Part Two

November 20th, 2008 6:06 pm | by John Jansen |

There have been stunning and dramatic moves in the market since wrote my earlier piece. The Long Bond is trading at a yield of 3.43 percent and the dollar price has exploded 9 points today. I have done this for nearly 30 years. I have never witnessed this before. Even more incredible is the 30 year swap spread and swap rate. The 30 year swap rate is 2.84. It has dropped about 80 basis points on the day and is about 60 basis points rich to the 30 year Treasury.I just spoke with an options trader about this historic move. He said that there structured product trades buried in trading books all over the world which are melting. There is a massive short in the 30 year sector (in Treasury paper and in the swap market) which resulted from sales of cheap volatility. Some of these positions have been on the books of various entities for years and it is only recently that the chickens have come home to roost. Each time the spread turns more negative, that movement forces some one to receive in swaps to hedge there position. There are short the long end trades in every permutation and combination along the curve. The receiving creates a self fulfilling prophecy which compels someone else to receive. He had no opinion on when this would end.

The 10 year note is trading at 2.997. That is an historic low yield,too.

Here is a late run for the history books. The 2year note yields 98 basis points. The 3 year note yields 1.17 percent. The 5 year note yields 1.88 percent. I have given you the 10 year note and the bond yields 3.44 percent.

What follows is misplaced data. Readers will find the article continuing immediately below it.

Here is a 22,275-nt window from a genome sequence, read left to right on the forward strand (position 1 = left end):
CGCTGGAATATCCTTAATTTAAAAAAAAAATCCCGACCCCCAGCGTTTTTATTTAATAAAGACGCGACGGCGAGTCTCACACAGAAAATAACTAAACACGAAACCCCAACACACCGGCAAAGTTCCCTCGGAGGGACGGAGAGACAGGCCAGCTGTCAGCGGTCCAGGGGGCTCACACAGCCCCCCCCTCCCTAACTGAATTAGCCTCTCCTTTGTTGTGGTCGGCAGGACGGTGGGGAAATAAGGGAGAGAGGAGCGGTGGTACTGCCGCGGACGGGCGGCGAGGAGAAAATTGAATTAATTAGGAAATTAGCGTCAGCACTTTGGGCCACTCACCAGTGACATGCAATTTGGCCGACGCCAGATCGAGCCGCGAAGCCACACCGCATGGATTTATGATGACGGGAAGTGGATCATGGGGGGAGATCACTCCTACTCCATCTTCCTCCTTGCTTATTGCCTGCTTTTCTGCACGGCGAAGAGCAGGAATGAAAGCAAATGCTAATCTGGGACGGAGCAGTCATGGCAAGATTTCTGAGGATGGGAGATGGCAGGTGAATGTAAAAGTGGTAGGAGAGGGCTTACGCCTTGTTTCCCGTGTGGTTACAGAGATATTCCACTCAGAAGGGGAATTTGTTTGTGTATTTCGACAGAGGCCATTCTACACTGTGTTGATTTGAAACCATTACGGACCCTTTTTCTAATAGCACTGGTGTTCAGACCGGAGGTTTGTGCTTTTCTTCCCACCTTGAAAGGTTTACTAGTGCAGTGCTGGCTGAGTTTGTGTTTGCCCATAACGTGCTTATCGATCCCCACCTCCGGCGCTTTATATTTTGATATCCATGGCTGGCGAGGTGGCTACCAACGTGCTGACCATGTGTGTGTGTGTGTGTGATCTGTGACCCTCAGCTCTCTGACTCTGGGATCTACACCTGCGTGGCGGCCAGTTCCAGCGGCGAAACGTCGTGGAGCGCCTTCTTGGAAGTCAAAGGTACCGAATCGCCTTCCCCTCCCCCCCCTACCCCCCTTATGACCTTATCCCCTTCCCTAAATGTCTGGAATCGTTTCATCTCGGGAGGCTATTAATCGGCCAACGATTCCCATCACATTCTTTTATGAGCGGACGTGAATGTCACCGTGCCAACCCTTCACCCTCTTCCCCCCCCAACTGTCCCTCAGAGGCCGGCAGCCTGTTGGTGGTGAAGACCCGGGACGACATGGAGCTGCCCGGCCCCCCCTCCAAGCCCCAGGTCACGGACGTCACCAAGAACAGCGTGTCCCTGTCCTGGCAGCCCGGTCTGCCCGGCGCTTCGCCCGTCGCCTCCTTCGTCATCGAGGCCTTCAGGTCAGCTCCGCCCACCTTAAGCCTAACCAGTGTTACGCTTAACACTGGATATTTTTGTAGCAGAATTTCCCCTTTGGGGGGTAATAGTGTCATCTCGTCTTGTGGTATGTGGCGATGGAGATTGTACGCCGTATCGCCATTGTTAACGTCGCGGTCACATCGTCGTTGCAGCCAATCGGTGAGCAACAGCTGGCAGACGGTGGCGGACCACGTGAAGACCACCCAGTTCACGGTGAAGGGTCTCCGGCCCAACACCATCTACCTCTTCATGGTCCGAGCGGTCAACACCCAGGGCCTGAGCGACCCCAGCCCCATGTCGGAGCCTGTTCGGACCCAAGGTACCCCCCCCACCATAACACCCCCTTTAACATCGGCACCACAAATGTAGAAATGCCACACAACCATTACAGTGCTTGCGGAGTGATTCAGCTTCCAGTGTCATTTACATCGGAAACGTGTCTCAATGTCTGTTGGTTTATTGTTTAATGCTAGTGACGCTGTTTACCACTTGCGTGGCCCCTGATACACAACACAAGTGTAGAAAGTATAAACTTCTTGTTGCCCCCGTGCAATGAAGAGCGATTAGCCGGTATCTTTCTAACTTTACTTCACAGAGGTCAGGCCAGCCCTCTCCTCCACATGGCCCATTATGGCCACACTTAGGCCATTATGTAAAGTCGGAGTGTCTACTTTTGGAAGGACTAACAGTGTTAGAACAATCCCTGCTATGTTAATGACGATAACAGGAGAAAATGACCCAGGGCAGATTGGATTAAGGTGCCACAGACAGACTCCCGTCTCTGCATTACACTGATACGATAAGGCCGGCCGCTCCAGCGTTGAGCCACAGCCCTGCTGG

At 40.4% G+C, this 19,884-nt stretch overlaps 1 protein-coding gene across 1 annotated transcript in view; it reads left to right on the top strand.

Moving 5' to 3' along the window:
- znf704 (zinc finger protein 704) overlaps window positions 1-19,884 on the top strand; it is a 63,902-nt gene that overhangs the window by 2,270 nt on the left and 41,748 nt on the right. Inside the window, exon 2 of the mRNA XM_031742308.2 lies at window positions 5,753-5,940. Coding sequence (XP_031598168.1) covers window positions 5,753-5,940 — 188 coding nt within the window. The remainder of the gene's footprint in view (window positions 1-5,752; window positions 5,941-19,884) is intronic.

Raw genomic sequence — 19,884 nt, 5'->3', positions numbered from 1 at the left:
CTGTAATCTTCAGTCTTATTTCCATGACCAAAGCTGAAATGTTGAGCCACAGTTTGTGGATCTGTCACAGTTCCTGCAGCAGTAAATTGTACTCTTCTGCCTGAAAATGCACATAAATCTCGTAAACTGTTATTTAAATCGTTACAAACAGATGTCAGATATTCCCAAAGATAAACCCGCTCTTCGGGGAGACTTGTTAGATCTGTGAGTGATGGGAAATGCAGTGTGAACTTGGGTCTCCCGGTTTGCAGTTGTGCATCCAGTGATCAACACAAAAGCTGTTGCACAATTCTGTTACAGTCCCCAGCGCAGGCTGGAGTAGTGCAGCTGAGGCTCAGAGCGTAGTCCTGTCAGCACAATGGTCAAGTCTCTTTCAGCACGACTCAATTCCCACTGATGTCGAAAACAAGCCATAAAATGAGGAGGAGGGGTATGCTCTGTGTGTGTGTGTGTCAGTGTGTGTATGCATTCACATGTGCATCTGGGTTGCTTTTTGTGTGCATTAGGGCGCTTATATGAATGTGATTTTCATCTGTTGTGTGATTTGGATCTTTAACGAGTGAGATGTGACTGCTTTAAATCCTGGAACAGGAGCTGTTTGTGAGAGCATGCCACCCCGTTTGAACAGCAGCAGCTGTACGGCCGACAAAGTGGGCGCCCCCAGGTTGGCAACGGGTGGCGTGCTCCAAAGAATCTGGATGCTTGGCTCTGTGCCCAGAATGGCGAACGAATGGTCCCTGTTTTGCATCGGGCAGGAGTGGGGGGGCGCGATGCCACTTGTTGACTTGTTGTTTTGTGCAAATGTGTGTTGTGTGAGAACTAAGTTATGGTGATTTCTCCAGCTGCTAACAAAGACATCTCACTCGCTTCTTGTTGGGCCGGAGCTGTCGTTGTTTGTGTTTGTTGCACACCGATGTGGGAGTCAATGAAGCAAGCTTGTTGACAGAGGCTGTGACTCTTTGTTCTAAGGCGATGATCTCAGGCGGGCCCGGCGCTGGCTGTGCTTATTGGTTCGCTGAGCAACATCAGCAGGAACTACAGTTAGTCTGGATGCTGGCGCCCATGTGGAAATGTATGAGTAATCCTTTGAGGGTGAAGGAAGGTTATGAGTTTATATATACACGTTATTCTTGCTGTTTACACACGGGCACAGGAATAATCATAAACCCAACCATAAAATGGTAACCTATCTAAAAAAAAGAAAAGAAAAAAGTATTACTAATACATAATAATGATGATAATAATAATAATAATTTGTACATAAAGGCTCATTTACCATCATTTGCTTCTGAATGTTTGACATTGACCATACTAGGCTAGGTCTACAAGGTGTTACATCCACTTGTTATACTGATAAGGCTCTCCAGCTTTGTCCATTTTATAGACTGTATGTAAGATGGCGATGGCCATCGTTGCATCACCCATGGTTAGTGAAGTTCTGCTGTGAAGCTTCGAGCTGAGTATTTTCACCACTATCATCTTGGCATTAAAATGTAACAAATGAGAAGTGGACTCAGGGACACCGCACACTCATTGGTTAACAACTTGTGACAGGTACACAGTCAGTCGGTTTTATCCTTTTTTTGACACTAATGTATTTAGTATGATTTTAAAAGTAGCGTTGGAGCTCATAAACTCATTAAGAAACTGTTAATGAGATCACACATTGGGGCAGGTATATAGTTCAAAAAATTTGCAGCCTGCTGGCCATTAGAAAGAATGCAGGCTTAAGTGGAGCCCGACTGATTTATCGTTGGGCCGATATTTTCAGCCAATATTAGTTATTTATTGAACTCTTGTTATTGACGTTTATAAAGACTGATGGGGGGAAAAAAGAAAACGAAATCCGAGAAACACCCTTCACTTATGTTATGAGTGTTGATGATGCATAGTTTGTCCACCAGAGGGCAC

Someone told me earlier that I order to earn 10 basis points on a T bill you had to move to April.

The breakeven spread on 10 year TIPS is about zero. The market is predicting no inflation for 10 years.

Mortgages underperformed swaps by nearly 1 ½ points.

Here is a final swap run. The 2 year spread narrowed 2 basis points to 101 ¼ and the 5 year spread narrowed 4 ¼ basis points to 91 ¾. The 10 year spread narrowed 12 ¼ basis points to 13 ¼ and the 30 year spread inverted 26 ¾ basis points to 59 ¾ basis points.

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  1. 23 Responses to “Part Two”

  2. By anon on Nov 20, 2008 | Reply

    I sold some bond futures at 129-00. I hope the market returns to rationality before I become insolvent. 🙂

  3. By David on Nov 20, 2008 | Reply

    Can you explain

    “He said that there structured product trades buried in trading books all over the world which are melting. ”

    Who is making this trade? Investment banks? Why would anyone short the 30 year treasury?

  4. By Ursus horribilis on Nov 20, 2008 | Reply

    Not just shorting; rumor has it there is also *naked* shorting of Treasuries.

  5. By www.ownerearnings.blogspot.com on Nov 20, 2008 | Reply

    “He had no opinion on when this would end.”

    I read that has “He had no opinion on when THE WORLD WOULD end.

  6. By anon2 on Nov 20, 2008 | Reply

    Surely issuance out there could remove that shorting pain? Unless balance sheet constraints preclude you from buying back the actual paper, forcing you to swaps…

    And I guess issuing too much might tip it the other way causing more pain if it is negative gamma and not just duration changes.

  7. By Dave in SV on Nov 20, 2008 | Reply

    Question: I am not a bond guy, so are you saying once these trades are fully unwound, the prices/yields will return to normal? Thanks. (Oh and congrats on being long the 10yr T.)

  8. By vikas on Nov 20, 2008 | Reply

    shorting the 30 year would be done on the expectation of a serious rise in inflation— not a stupid position given what seemed to be the blank checks which Paulson and Bernanke have had.

  9. By Bill on Nov 21, 2008 | Reply

    Sure wish you would explain in layman terms what this means or recommend something to read online..thanks!

  10. By gv on Nov 21, 2008 | Reply

    Vikas

    John writes that “they have been on the books for years”.
    They bet on inflation alright but it has little to do with the blank checks.

    geert

  11. By GreenAB on Nov 21, 2008 | Reply

    thanks for your efforts keeping us up with the crazy markets, John!

  12. By RetiredSwapper on Nov 21, 2008 | Reply

    Is it these CMS spread digitals come back to haunt the market??